Deepu Madduri, MD, of the Mount Sinai Medical Center in New York, NY, discusses outcomes from the phase Ib/II CARTITUDE-1 study, presented at the ASH Annual Meeting & Exposition, that assessed the CAR T-cell therapy ciltacabtagene autoleucel (cilta-cel) in patients with relapsed/refractory multiple myeloma.

DocWire News: Can you give an overview of the study design of the phase Ib/II CARTITUDE-1 study and highlight its findings?

Dr. Madduri: CARTITUDE-1 actually consists of a phase Ib/II portion. The primary objective of the phase Ib was to characterize its safety and confirm the recommended phase II dose, as inferred by the LEGEND-2 study, but in a slightly different population. The primary objective of the phase II portion is to evaluate its efficacy. CARTITUDE-1 used JNJ4528, which now has a name, ciltacabtagene autoleucel or cilta-cel. It’s a structurally distinct second-generation chimeric antigen receptor (CAR) T-cell therapy with two BCMA-binding domains. On this study, the patients had to have progressive multiple myeloma, good performance status, had to have measurable disease, and at least exposed to three or more prior therapies, including a proteasome inhibitor, immunomodulatory drug, and an anti-CD38.

We presented data on the combined phase Ib/II portion, and what I wanted to say is that out of the 113 patients that were enrolled in and apheresed, 97 patients underwent treatment in the end with cilta-cel. What’s interesting with is that the overall efficacy rate, the overall response rate, was 97%, with 67% of these patients having stringent complete response and 93% having very-good partial response or better. We know these patients are quite heavily pretreated, as their median prior lines of therapy was six and ranged anywhere from three to 18 prior lines of therapy. To give a one-time treatment, to get these kinds of response rates, is quite exceptional. What’s actually even more impressive is that 72% of these patients are still maintaining their response at the time of data cutoff.

In addition, we know based on the MAMMOTH study, these patients with relapsed/refractory myeloma have a median overall survival of less than six months, especially if they’re penta-refractory. In this study, we know at the time of data cutoff, so a median duration of 12.4 months, we saw that the median progression-free survival (PFS) is at least a full year, and we still haven’t really reached the full median PFS yet, so it would be quite interesting to see with longer follow-up, what the PFS ends up being for these patients.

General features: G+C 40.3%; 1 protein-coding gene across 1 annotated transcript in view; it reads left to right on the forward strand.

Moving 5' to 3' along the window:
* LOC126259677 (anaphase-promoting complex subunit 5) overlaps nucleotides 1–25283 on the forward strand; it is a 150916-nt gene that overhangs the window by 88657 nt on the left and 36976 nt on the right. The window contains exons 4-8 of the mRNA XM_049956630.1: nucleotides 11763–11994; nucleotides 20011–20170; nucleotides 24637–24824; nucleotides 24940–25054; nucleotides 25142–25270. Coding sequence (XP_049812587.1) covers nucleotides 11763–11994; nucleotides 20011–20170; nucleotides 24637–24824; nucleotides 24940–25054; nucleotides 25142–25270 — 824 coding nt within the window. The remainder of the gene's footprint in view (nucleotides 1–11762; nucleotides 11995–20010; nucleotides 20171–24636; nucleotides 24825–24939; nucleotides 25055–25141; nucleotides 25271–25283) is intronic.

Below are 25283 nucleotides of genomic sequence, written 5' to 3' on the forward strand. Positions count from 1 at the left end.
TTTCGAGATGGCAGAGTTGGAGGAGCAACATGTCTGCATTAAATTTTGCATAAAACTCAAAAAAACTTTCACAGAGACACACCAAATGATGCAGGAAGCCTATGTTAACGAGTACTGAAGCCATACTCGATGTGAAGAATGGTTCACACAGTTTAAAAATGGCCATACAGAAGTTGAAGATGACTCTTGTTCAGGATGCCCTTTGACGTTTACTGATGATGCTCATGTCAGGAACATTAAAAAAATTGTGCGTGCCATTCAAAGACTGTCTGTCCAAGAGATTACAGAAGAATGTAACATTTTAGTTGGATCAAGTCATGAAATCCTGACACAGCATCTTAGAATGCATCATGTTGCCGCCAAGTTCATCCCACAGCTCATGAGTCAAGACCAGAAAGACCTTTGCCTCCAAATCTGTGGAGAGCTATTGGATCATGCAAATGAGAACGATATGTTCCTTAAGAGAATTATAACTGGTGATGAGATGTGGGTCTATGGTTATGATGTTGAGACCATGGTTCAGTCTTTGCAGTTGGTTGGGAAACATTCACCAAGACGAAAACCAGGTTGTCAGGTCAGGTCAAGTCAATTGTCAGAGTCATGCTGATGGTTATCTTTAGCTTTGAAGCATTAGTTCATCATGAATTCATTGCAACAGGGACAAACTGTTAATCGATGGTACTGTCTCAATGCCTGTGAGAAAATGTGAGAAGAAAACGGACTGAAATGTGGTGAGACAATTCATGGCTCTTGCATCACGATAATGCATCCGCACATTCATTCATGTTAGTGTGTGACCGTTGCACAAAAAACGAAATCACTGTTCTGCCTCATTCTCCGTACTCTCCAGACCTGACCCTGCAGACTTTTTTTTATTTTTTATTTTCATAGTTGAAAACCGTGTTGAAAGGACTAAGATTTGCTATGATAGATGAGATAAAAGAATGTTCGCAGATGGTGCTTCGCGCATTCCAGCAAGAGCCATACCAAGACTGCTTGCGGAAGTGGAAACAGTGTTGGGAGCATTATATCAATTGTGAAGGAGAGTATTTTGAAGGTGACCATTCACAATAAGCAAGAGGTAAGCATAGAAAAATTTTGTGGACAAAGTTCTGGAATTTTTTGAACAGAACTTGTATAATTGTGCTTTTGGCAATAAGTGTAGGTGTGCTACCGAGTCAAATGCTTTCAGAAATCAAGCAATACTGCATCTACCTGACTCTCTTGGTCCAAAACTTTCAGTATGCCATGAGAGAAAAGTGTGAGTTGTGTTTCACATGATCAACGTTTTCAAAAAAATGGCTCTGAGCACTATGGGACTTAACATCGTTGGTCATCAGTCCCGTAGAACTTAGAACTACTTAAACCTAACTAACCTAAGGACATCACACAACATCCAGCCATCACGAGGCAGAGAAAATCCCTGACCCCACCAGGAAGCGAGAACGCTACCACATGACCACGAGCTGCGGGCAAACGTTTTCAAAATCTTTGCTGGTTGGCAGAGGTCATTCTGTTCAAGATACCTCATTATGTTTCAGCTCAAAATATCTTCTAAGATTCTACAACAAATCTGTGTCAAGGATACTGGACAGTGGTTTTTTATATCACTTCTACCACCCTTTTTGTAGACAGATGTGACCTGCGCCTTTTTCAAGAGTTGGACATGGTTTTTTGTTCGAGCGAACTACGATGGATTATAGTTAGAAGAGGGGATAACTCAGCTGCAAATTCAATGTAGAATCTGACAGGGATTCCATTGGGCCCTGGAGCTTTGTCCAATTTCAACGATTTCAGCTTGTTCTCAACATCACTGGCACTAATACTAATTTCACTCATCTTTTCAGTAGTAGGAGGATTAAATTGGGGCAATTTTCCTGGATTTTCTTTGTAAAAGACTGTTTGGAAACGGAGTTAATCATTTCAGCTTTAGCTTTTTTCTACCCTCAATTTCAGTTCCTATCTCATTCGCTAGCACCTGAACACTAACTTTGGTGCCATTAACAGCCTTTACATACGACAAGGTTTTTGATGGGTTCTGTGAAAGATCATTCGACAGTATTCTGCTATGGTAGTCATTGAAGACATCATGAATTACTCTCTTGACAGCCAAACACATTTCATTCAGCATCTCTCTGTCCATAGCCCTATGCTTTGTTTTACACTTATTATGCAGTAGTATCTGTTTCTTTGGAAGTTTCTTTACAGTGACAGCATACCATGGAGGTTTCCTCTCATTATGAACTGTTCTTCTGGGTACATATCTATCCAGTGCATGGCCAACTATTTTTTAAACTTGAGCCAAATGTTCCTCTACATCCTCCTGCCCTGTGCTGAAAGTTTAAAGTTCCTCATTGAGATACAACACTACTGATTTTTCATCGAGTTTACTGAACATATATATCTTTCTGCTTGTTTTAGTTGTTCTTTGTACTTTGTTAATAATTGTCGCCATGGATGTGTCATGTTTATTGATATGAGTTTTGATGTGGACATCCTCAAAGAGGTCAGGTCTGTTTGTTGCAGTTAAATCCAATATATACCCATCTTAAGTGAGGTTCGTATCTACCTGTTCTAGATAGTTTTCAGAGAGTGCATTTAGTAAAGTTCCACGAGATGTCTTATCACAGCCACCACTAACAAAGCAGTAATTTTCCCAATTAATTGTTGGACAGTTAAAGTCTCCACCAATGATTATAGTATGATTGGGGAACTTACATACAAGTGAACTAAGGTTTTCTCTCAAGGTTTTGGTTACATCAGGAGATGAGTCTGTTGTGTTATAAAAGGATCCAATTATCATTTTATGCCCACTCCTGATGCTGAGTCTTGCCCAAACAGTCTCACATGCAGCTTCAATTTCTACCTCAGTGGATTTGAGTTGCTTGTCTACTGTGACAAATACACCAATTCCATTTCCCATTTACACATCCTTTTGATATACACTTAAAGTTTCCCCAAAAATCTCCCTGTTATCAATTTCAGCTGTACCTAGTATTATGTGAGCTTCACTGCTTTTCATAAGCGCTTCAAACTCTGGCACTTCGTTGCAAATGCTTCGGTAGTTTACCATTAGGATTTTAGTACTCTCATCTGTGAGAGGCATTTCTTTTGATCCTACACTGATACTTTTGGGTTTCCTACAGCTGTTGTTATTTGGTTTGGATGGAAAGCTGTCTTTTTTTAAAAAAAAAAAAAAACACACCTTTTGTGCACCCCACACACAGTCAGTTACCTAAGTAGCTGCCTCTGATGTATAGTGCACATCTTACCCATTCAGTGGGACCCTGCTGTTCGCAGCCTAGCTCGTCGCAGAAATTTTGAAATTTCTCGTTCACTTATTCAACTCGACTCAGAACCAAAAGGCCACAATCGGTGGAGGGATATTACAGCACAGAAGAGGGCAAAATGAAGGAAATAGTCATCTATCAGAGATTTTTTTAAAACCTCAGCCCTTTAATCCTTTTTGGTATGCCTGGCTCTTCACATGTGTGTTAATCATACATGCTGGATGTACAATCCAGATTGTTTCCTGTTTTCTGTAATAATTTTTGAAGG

DocWire News: What are important take-aways from the study about cilta-cel?

Dr. Madduri: Some of the takeaways from cilta-cel is that it had a manageable safety profile, with 95% of the patients having grade 1 and 2 cytokine release syndrome (CRS). CRS is a very known complication of CAR T-cell therapy. And most of the patients had grade 1 and 2 CRS with very little grade 3 or higher CRS. Another complication that’s known with CAR T-cell therapy is neurotoxicity. We saw about 21% having all-grade neurotoxicity, with about 10% having grade 3 or higher.

DocWire News: How would the potential approval of a CAR T-cell agent impact the treatment of multiple myeloma?

Dr. Madduri: I think having CAR T-cell therapy for multiple myeloma is very, very needed at this moment, because like I mentioned in the MAMMOTH study, the overall survival for these patients who are penta-exposed is under six months. So here we’re giving a one-time treatment, and hopefully getting deep and durable responses. There are a lot of patients right now that are not eligible for clinical trials because they may not meet the blood counts or they have some other comorbidity that can’t get them on a clinical trial. But we’re hoping that once it’s commercially available and it’s readily available for our myeloma patients, we can actually help quite a bunch of people.

DocWire News: Where do you see the future going with cilta-cel?

Dr. Madduri: Right now, CAR-Ts are available for patients who have had at least three or more prior lines of therapy, but a lot of CAR-Ts are moving up front in earlier-line settings. So, cilta-cel is actually currently being investigated in CARTITUDE-2 and CARTITUDE-4 in the earlier-line setting and also as a possibility for outpatient administration. What we’ve actually seen happen with cilta-cel that’s a little different from the other CAR-Ts is that the median time of onset of CRS is seven days, with 89% of these patients having CRS at day four or later, and 74% of these patients having CRS at day six or later, opening up the possibility of outpatient administration, which may really help the patients down the road.